Though attrition, at a moderate rate, maybe healthy as it may allow injecting fresh blood into the organization, reduce staff cost and rebuild the culture, beyond a point it is a costly problem for it drains the organization of its cream. For every position left vacant, the time and cost associated with identifying, acquiring, and training the right person can lessen a business’s impact on what’s truly critical to its survival – revenue growth. In a competitive hiring marketplace, organizations cannot afford high attrition, especially when it comes to their top talent. These employees are hard to replace, employers lose team members with essential product knowledge, and productivity is disrupted. This calls for the development of a retention strategy that leverages the latest technologies, such as Artificial Intelligence (AI).
“The key to effective use of AI for retention is combining big data and machine learning with the human touch. Any company that decides to use AI to better retain and develop their workforce should ensure they have an HR team that understands the balance between relying on technology and the inherent nuances of working with people. New applications of artificial intelligence (AI) in HR may hold a key to reducing employee turnover for good”
Here are the ways in which AI can help to improve employee retention rates.
- AI can detect poor culture-fit at the hiring stage. Often, a candidate’s personality, perspectives, and professional desires are fundamentally not aligned to the company’s culture. AI-based recruitment platforms can assess “right culture fit” as part of the recruitment process, ensuring only those candidates with a strong chance of staying with the company, in the long run, are on-boarded.
- At the fundamental level, AI bots can be applied to automatically screen and approve attendance, leave, and work-from-home requests, giving employees greater flexibility.
- Employee experience journey has to be mapped with as much vigor as the customer experience journey. Measuring employee engagement throughout the year and using this as a parameter to determine potential voluntary exits in relation to engagement is a useful way to minimize attrition. AI can help organizations hear their employees’ concerns. HR teams can track satisfaction levels in their employees and address their pain points long before the first red flag appears. By examining subtle cues and relying on AI to identify shifts in employee behavior, managers can act on attrition and work one-on-one with employees who are at risk of leaving the company. This allows managers to intervene before it’s too late.
- One common motivation for employees is achieving goals and having access to challenging work. In fact, employees say the opportunity to solve new problems and challenges is a top reason for leaving their current role. AI can be used to assess the quality of employee work performance. AI could provide managers with timely reminders for when an employee might be ready for a new challenge or if they’ve outgrown aspects of their role. Managers can also leverage AI through performance management tools to make recommendations on the next steps to train their employees. This AI assistance can help craft high-touch approaches to employee development and retain talent potentially at risk for turnover. AI can tailor data-fueled personalized learning paths and career plans and provide real-time guidance in training programs. Cutting-edge LMS software solutions and employee training tools are already relying on AI to provide personalized learning and development paths based on individual needs.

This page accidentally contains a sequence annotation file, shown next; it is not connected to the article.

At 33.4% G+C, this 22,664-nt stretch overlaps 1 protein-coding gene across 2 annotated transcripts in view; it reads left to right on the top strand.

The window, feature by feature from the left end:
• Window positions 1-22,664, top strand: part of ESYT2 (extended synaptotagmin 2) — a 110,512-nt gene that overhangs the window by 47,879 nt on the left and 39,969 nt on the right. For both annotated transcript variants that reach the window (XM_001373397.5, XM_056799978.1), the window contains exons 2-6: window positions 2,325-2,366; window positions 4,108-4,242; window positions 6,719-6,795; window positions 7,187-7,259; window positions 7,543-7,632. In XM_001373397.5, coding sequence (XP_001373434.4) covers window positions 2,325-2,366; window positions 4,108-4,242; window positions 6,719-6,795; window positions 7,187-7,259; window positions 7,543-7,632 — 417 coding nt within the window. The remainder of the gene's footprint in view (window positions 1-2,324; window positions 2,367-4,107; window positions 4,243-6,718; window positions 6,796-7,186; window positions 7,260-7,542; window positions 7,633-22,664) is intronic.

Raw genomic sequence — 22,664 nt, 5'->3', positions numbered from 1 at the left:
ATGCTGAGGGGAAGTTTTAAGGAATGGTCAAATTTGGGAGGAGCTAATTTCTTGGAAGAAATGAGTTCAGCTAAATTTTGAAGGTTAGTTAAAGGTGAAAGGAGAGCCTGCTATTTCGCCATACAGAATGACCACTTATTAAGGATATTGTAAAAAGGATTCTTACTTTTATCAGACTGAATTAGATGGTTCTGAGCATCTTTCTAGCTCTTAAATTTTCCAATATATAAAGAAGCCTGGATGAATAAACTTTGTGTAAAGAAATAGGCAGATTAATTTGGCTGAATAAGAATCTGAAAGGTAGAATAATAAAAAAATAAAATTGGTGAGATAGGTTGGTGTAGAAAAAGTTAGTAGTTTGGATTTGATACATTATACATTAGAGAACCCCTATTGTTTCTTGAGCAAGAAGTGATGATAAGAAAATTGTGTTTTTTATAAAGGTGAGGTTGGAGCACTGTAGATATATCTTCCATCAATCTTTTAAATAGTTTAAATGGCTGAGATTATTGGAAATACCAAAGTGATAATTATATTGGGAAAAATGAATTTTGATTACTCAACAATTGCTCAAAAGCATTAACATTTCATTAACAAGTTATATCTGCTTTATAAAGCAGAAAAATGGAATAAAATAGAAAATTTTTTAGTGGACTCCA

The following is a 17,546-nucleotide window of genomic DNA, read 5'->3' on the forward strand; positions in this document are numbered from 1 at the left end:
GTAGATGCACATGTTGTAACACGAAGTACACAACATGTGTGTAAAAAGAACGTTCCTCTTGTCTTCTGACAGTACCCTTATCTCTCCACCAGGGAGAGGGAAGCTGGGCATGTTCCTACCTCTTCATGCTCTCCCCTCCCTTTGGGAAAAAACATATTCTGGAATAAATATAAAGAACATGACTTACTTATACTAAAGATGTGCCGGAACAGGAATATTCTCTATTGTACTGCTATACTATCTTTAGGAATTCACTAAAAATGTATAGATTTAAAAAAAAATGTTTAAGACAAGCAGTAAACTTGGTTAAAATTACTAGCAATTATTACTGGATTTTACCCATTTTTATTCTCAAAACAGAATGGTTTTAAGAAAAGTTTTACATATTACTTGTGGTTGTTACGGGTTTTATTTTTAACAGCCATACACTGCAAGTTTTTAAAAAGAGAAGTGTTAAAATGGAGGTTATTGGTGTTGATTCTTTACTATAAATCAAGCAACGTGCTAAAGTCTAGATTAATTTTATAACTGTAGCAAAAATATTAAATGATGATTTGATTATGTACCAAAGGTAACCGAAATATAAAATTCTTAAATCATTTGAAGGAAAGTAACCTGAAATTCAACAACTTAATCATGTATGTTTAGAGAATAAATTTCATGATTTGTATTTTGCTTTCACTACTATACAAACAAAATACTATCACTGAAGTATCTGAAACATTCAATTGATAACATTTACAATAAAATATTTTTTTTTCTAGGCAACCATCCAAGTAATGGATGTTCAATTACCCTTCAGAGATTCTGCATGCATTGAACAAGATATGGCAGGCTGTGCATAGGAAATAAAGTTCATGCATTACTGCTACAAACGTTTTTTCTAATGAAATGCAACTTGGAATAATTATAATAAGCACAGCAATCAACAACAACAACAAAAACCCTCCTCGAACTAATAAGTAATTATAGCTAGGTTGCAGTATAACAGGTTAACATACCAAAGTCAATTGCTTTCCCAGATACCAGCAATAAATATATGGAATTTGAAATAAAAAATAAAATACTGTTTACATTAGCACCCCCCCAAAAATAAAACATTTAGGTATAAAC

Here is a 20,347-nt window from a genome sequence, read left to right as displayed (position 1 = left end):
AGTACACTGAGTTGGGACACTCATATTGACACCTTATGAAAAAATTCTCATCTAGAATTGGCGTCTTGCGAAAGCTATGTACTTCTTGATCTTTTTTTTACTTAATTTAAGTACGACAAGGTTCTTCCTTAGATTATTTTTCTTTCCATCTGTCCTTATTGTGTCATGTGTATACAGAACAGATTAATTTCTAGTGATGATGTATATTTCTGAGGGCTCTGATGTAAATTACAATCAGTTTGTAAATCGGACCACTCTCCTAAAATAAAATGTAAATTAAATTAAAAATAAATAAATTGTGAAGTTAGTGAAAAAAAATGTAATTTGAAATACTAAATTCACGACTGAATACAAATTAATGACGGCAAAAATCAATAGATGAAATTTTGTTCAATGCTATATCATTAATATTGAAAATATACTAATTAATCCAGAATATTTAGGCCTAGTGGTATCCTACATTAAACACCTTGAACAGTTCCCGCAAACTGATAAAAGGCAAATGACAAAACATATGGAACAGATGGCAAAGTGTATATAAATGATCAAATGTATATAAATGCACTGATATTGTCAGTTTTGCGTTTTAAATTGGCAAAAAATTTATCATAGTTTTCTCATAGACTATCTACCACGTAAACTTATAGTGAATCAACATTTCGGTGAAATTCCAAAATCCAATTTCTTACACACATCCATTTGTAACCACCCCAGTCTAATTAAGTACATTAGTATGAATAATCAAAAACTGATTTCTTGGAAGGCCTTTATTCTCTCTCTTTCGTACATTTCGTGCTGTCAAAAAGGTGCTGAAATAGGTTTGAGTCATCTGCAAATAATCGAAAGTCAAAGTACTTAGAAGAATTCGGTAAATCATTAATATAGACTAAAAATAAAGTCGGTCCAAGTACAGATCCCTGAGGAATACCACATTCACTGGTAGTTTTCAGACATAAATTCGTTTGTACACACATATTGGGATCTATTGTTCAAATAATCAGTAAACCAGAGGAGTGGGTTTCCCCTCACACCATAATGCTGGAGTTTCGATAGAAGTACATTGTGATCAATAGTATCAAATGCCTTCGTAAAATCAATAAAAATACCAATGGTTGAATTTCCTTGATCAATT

Case in Point – The IBM Story
IBM receives more than 8,000 resumes a day, making it No. 1 on job-search site Glassdoor for Gen Z applicants. But that’s not the only way the technology giant, which employs roughly 350,000 workers, knows who in the workforce is currently searching for a new position. IBM artificial intelligence technology is supposedly 95 percent accurate in predicting workers who are planning to leave their jobs.
During the last seven years, IBM has been improving its AI work devoted to the retention of its employees. IBM HR has a patent for its “predictive attrition program” which was developed to predict employee flight risk and prescribe actions for managers to engage employees. The success of the program comes through analyzing many data points. AI has saved IBM nearly $300 million in retention costs (as quoted by IBM CEO Ginny Rommetty in April 2019).
AI boasts analytical supremacy that can be used for meta-analysis as well – to help organizations identify what they are doing right and what can be improved. AI could help HR build a continuous flow of insight and learn everything about what makes people leave and what makes them stay.AI-centered HR will improve upon something many human-led HR teams can’t handle as effectively as a machine that can crunch millions of data points, recognizing the true resource potential of individuals and serving as growth engines for companies. Though AI could handle repetitive and routine tasks, for complex tasks and decision making, HR functions need to figure out how to work alongside AI and evolve a collaborative model that would result in higher levels of productivity and enhanced employee experience and lower voluntary exits.